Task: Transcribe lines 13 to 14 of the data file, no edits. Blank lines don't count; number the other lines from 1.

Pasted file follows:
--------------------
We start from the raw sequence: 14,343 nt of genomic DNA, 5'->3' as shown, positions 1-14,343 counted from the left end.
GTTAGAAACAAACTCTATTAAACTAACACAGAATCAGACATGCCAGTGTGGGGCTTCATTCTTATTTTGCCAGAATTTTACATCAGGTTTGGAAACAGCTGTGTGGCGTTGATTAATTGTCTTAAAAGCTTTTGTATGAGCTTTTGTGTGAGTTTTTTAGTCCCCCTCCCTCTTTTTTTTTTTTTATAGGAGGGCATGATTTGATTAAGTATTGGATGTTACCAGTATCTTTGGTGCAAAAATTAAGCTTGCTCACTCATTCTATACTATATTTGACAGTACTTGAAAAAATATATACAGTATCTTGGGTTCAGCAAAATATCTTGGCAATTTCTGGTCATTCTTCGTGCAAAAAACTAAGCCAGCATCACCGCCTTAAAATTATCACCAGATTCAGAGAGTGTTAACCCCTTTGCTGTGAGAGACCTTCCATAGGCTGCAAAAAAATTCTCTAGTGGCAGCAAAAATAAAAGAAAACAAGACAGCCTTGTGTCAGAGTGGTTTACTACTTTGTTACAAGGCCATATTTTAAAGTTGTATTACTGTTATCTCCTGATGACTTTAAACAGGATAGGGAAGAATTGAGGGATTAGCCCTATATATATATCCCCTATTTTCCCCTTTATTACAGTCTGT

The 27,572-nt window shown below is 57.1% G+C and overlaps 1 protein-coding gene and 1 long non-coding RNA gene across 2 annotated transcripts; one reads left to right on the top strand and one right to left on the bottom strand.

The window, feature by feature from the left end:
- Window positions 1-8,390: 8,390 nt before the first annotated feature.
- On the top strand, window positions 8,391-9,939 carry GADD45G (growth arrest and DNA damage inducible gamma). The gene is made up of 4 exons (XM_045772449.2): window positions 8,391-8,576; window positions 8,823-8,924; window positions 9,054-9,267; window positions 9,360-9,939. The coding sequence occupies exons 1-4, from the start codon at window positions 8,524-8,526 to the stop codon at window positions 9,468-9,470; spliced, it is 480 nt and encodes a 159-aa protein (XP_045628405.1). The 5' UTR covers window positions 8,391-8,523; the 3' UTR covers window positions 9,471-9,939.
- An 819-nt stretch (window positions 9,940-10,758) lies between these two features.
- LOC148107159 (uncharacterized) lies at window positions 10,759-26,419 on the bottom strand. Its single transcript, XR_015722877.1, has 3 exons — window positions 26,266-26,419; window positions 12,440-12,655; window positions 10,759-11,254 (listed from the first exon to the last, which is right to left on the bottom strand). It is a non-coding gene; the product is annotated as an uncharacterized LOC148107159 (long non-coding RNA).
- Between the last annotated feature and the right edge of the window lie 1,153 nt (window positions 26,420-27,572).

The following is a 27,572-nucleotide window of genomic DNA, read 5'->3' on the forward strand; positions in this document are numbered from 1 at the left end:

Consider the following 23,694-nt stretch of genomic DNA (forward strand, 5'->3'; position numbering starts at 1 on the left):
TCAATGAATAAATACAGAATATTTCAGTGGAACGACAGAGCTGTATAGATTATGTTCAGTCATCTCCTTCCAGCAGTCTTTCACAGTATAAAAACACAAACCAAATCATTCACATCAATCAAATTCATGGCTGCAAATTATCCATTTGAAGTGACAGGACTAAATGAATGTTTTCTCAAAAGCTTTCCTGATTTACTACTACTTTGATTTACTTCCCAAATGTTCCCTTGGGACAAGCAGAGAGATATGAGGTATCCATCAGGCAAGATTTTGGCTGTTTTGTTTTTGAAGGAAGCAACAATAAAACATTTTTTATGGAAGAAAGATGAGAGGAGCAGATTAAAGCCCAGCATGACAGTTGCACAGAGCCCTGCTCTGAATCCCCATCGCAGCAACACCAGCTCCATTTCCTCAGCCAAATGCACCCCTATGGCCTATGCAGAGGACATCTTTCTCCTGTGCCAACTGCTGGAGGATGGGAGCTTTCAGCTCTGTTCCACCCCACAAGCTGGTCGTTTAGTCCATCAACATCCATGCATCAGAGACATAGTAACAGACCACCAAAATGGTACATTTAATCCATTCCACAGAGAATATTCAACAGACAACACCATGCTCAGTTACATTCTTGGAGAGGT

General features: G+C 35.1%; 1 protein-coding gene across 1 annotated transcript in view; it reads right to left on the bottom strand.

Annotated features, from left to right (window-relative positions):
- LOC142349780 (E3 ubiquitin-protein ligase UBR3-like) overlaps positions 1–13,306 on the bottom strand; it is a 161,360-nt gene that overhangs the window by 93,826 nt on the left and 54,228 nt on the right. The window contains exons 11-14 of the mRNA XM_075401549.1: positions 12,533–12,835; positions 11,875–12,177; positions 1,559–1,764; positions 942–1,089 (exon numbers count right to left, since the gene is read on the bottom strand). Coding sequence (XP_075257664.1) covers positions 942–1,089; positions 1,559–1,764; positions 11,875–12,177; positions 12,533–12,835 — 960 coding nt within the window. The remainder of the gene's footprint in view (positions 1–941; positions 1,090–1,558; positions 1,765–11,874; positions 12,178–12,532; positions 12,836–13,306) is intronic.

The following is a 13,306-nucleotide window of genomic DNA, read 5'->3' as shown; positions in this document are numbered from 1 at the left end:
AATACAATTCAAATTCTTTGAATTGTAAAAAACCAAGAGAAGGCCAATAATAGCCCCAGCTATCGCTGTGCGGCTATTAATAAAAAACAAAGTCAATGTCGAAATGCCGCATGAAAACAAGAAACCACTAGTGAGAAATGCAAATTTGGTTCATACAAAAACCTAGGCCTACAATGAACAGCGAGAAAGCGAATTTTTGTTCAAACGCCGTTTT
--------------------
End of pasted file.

General features: G+C 35.1%; 1 protein-coding gene across 1 annotated transcript in view; it reads right to left on the bottom strand.

Annotated features, from left to right (window-relative positions):